Wednesday Kipple

Proconsuls in ancient times governed Roman Provinces. The good ones improved the provinces. The less good ones enriched themselves. The term now is used for those colonial officials who had great power, over overstepped their power. Kipling wrote this in 1922, as the League of Nations had made certain territories and nations subject to foreign governance, after the breakup of the old empires. (New Zealand managed, for example, Western Samoa, previously a German Colony).

The ambivalence Kipling shows comes, I suggest, from his experience of the British Raj. He knew the good and the bad of colonial rule.

The Pro-consuls

THE OVERFAITHFUL sword returns the user
His heart’s desire at price of his heart’s blood.
The clamour of the arrogant accuser
Wastes that one hour we needed to make good.
This was foretold of old at our outgoing;
This we accepted who have squandered, knowing,
The strength and glory of our reputations,
At the day’s need, as it were dross, to guard
The tender and new-dedicate foundations
Against the sea we fear—not man’s award.

They that dig foundations deep,
Fit for realms to rise upon,
Little honour do they reap
Of their generation,
Any more than mountains gain
Stature till we reach the plain.

With no veil before their face
Such as shroud or sceptre lend—
Daily in the market-place,
Of one height to foe and friend—
They must cheapen self to find
Ends uncheapened for mankind.

Through the night when hirelings rest,
Sleepless they arise, alone,
The unsleeping arch to test
And the o’er-trusted corner-stone,
’Gainst the need, they know, that lies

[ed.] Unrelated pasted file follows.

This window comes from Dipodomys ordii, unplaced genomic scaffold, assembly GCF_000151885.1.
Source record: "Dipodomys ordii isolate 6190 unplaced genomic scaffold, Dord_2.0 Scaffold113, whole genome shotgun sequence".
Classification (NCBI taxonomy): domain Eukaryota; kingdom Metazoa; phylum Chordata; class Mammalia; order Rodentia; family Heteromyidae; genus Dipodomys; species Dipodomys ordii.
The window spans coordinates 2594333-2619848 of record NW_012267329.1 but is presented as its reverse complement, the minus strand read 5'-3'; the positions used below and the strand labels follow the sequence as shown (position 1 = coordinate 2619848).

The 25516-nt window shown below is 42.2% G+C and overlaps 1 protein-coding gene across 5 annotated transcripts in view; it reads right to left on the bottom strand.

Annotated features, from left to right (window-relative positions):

Hid behind the centuries.

Not by lust of praise or show
Not by Peace herself betrayed—
Peace herself must they forego
Till that peace be fitly made;
And in single strength uphold
Wearier hands and hearts acold.

On the stage their act hath framed
For thy sports, O Liberty!
Doubted are they, and defamed
By the tongues their act set free,
While they quicken, tend and raise
Power that must their power displace.

Lesser men feign greater goals,
Failing whereof they may sit
Scholarly to judge the souls
That go down into the pit,
And, despite its certain clay,
Heave a new world towards the day.

These at labour make no sign,
More than planets, tides or years
Which discover God’s design,
Not our hopes and not our fears;
Nor in aught they gain or lose
Seek a triumph or excuse.

For, so the Ark be borne to Zion, who
Heeds how they perished or were paid that bore it?
For, so the Shrine abide, what shame—what pride—
If we, the priests, were bound or crowned before it?

Rudyard Kipling

The neocolonialist globohomo imperium should take note. The people you rule will remember. For good or for ill.